Surprisingly, cement prices have remained flat in Saudi Arabia, despite the kingdom pushing ahead a construction and infrastructure programme of unprecedented size. For the first three quarters of 2011, the kingdom awarded $29.6bn-worth of construction and infrastructure contracts, more than 55 per cent higher than the $13.2bn of contracts awarded for the same period in 2010. The largest project in the Middle East is under construction in Saudi Arabia – the $93bn King Abdullah Economic City.
Saudi demand for cement
Rising demand has resulted in cement sales in the kingdom increasing by 15 per cent year-on-year to 4.2 million tonnes in July, according to local investment house NCB Capital.
Despite this, the price of a 50kg bag of cement in the kingdom has almost halved over the past 12 months, falling from $6.6 in October 2010 to $3.6 currently. The price of ready-mix concrete in Saudi Arabia has remained at about $55-70 a cubic metre in the second and third quarters of the year.
“There is strong demand in Saudi Arabia, but there is still an oversupply, that’s why prices haven’t gone up this year,” says a cement analyst in the kingdom. Recent years have seen considerable investment in new cement capacity in Saudi Arabia. Despite the oversupply, there is currently a cement export ban in the kingdom, which prevents cement producers from selling their product abroad. Bahrain is the only country exempt from the cement export restrictions, which have been in place in since 2008. The restrictions were originally introduced as a result of concerns over a domestic cement shortage.
Bahrain, however, has seen a major slowdown in its construction sector since the start of popular unrest earlier in the year. The political instability has prevented private real-estate projects, in particular, from moving ahead.
Ready-mix prices in the UAE
The slowdown in project awards in the UAE has also resulted in the price ready-mix concrete marginally dropping from $60-75 a cubic metre to $55-68 a cubic metre between March and October.
Cement prices in Qatar remained relatively flat at $3.84-4.11 for a 50kg bag of cement and $88-100 a cubic metre for ready-mix concrete. As with steel, the price of cement in Qatar is expected to rise in the coming years as the country pushes ahead with its 2022 World Cup infrastructure programme.
Stable oil prices in the second and third quarters of 2011 resulted in the price of diesel remaining flat in the Middle East. Again, Lebanon was the only country surveyed to record an increase, with the cost of a litre of diesel increasing from $0.67 a litre to $0.88 a litre. The increase makes Lebanon the most expensive place to buy diesel in the region, the UAE comes second, with a cost of $0.80 a litre. Saudi Arabia is still the cheapest country to buy diesel in the region, with the price of fuel remaining at $0.1 a litre.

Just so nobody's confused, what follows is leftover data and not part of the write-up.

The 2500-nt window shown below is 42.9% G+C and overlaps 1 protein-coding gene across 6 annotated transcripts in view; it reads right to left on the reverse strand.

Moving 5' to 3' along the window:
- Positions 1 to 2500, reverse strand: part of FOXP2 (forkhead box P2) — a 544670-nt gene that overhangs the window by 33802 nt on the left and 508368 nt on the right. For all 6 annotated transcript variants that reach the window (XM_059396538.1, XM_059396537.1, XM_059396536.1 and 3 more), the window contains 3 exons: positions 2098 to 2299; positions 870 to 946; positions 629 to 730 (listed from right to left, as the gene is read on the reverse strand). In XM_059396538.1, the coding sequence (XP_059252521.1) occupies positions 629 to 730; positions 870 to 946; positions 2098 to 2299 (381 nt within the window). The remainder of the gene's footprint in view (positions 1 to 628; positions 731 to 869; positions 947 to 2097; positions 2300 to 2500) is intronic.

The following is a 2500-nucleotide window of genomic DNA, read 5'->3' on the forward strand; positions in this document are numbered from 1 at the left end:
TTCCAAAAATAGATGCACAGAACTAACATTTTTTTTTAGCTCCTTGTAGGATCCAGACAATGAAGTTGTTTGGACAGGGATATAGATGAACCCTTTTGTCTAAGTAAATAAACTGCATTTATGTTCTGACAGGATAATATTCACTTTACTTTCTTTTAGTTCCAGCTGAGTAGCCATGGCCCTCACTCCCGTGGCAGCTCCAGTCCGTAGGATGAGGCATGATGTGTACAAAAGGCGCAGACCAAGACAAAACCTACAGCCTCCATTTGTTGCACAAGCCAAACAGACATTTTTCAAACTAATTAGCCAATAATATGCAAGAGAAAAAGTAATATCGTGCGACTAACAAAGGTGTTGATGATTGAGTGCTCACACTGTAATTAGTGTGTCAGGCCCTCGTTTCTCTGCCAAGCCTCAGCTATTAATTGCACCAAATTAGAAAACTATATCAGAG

Lebanon was also the only country to record an increase in labour costs, with workforce overheads remaining unchanged in the other countries surveyed.
In Lebanon, the average monthly salary of local project managers increased from $4,200-5,000 to $4,500-5,500 between March and October. The wage of expatriate project managers increased by an average of $500 a month, as did the salary of expatriate site engineers.
Stable labour costs reflects the slowdown in the region’s construction sector following the collapse of the region’s real-estate market in 2009. During the UAE’s construction boom, the average salary of an expatriate project manager doubled from $11,000 a month to $21,000 a month by July 2008.
However, with the majority of the country’s megaprojects cancelled or downsized in the wake of the global financial crisis, the demand for skilled expatriates in the construction sector eased. As a result, thousands of workers in the construction sector have been laid off and wages for expatriate project managers in the UAE have fallen to $11,000 a month in 2011.
Regional analysts do not expect any significant changes in material or labour costs in the next 12 months, with Abu Dhabi continuing to cut back on spending and Qatar’s World Cup construction programme still in the early planning stage.
“We don’t expect [material] prices to increase until 2013,” says one regional cost analyst. “There won’t be a change in costs until there is more demand throughout the region as a whole, and we cannot see where this is going to come from in the next year.”